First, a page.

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Persistence vs. Performance

The performance penalties of a disk-persistent file storage model are well known and have been addressed by several file systems [3,18,6,9,5,25,20]. Unlike the application-aware persistence design we propose, the following systems have attempted to improve performance without changing the conventional one-size-fits-all disk-persistence file system abstraction.

The xFS file system [3] attempts to improve write performance by distributing data storage across multiple server disks (i.e., a software RAID [22]) using log-based striping similar to Zebra [16]. To maintain disk-persistence guarantees, all data is written to the distributed disk storage system. xFS uses metadata managers to provide scalable access to metadata and maintain cache consistency. This approach is particularly useful for large writes but does little for small writes.

The Harp[18] and RIO[6] file systems take an approach similar to the one used by Derby. High-speed disk persistence is provided by outfitting machines with UPS's to provide non-volatile memory storage. Harp also supported replication to improve availability. However, Harp used dedicated servers as opposed to Derby which uses the idle memory of any machine. RIO uses non-volatile memory to recover from machine failures and could be used to implement the non-volatile storage of Harp or Derby. Alternatively it could be used to implement memory-based writes on an NFS file server, but would not take advantage of the idle aggregate remote memory storage space like DERBY. Also, because RIO does not flush data to disk (unless memory is exhausted), UPS failures may result in large data losses. Because Derby only uses UPS's as temporary persistent storage, UPS failures are less catastrophic.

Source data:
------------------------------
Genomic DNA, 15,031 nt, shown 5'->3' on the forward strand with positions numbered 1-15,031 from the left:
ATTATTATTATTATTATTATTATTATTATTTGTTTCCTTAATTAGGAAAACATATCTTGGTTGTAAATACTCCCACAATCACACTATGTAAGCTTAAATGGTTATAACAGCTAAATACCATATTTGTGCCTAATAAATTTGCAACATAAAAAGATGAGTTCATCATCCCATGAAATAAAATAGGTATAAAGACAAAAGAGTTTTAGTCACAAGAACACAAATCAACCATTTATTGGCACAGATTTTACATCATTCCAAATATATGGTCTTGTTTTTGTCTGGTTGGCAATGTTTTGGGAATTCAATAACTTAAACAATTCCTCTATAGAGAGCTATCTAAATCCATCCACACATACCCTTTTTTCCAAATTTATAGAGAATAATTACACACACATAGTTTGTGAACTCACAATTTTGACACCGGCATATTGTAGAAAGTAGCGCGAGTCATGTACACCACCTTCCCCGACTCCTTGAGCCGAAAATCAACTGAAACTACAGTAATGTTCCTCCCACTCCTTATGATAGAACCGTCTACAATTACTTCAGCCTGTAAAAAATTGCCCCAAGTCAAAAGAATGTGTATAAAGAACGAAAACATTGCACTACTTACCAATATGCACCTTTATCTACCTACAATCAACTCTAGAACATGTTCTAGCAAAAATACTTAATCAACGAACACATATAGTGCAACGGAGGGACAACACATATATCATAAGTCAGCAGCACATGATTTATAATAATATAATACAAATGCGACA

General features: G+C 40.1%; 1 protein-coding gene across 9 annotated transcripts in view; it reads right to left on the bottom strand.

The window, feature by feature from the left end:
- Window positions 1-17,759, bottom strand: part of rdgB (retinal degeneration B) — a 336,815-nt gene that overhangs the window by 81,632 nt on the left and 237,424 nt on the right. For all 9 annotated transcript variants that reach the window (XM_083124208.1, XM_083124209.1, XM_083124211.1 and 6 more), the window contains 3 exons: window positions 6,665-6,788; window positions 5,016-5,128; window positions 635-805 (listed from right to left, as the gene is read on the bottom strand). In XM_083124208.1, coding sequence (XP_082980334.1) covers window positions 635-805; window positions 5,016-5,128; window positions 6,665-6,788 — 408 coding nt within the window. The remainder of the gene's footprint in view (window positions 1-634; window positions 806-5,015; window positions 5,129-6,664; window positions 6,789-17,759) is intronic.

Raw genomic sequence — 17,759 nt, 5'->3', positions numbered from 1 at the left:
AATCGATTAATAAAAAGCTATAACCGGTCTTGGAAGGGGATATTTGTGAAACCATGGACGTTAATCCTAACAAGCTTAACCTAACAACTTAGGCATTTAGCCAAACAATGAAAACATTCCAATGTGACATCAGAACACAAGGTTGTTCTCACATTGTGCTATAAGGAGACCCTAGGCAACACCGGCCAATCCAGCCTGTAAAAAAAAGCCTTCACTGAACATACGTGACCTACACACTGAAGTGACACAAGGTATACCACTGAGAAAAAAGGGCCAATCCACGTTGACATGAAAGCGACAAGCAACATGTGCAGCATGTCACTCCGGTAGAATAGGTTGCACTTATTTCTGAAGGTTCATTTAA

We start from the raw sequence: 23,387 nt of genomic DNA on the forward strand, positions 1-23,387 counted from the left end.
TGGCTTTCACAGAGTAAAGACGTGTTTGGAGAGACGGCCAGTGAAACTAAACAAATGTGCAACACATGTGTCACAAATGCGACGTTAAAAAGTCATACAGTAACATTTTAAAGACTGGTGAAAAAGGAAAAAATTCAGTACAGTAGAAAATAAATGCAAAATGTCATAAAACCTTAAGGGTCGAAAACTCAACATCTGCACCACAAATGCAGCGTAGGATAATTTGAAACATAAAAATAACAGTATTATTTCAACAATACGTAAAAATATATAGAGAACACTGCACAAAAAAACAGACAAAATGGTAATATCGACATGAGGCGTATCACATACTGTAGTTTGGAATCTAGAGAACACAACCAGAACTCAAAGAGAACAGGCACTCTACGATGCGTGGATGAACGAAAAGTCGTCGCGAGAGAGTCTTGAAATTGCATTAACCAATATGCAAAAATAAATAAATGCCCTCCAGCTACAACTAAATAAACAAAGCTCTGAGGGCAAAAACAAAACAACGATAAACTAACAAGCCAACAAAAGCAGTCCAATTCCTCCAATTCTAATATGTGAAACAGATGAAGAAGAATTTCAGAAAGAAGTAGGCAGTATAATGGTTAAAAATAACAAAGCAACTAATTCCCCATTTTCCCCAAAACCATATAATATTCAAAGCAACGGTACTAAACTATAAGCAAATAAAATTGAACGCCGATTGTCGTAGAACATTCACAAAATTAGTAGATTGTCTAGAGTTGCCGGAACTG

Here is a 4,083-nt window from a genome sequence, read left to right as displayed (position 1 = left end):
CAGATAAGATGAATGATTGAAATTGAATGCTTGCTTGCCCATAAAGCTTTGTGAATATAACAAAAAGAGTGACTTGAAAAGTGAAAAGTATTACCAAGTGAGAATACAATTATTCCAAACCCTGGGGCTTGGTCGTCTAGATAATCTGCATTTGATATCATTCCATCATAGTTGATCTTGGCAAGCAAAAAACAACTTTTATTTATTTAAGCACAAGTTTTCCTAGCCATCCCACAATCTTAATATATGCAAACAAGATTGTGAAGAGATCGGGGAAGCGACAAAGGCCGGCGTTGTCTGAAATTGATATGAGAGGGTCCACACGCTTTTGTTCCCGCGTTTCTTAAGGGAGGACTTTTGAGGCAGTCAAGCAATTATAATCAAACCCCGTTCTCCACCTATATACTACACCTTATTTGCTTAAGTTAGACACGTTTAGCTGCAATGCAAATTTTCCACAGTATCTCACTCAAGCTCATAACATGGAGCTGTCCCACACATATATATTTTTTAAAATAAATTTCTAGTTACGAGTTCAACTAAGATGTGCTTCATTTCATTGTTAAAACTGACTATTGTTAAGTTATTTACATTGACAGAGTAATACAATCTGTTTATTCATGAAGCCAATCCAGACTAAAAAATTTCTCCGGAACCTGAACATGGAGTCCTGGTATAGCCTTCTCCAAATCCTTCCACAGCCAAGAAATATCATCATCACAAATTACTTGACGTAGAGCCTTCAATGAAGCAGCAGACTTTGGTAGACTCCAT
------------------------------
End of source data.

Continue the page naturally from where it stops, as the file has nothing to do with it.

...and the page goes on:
Other systems have introduced the concept of delayed writes (asynchronous writes) to remove the disk from the critical path. For example, conventional Unix file systems use a 30-second delayed-write policy to improve write performance but create the potential for lost data. Similarly, Cortes et al. [9] describe a distributed file system called PAFS that uses a cooperative cache and has cache servers and disk servers. To remove disks from the critical path, PAFS performs aggressive prefetching and immediately acknowledges file modifications once they are stored in the memory of a cache server. Cache servers use a UNIX-like 30 second delayed write policy at which point they send the data to a disk server. The Sprite [20] file system assumed very large dedicated memory file servers and wrote all data to disk on a delayed basis creating the potential for lost data. A special call to flush data to disk could be invoked for applications worried about persistence. NFS version 3 [5] introduced asynchronous writes whereby the NFS server would place asynchronous writes in memory, acknowledge the write requests, and immediately schedule the new data block to be written to disk. Before an NFS client can close a modified file, the client would issue a commit operation to the NFS server. The NFS server will not acknowledge the commit until all the file's modified blocks have been committed to disk. The Bullet file server [25] provides a ``Paranoia Factor'' which when set to zero provides the equivalent of asynchronous writes. For other values, N, of the paranoia factor, the Bullet file server would replicate the file on N disks. Both NFS and Bullet write all data to disk, even short lived files. Tmpfs implements a ramdisk and makes no attempt to write data to disk. Tmpfs users understand that tmpfs files are volatile and may be lost at any time.

next up previous
Next: Remote Memory Storage Up: Related Work Previous: Related Work
Todd Anderson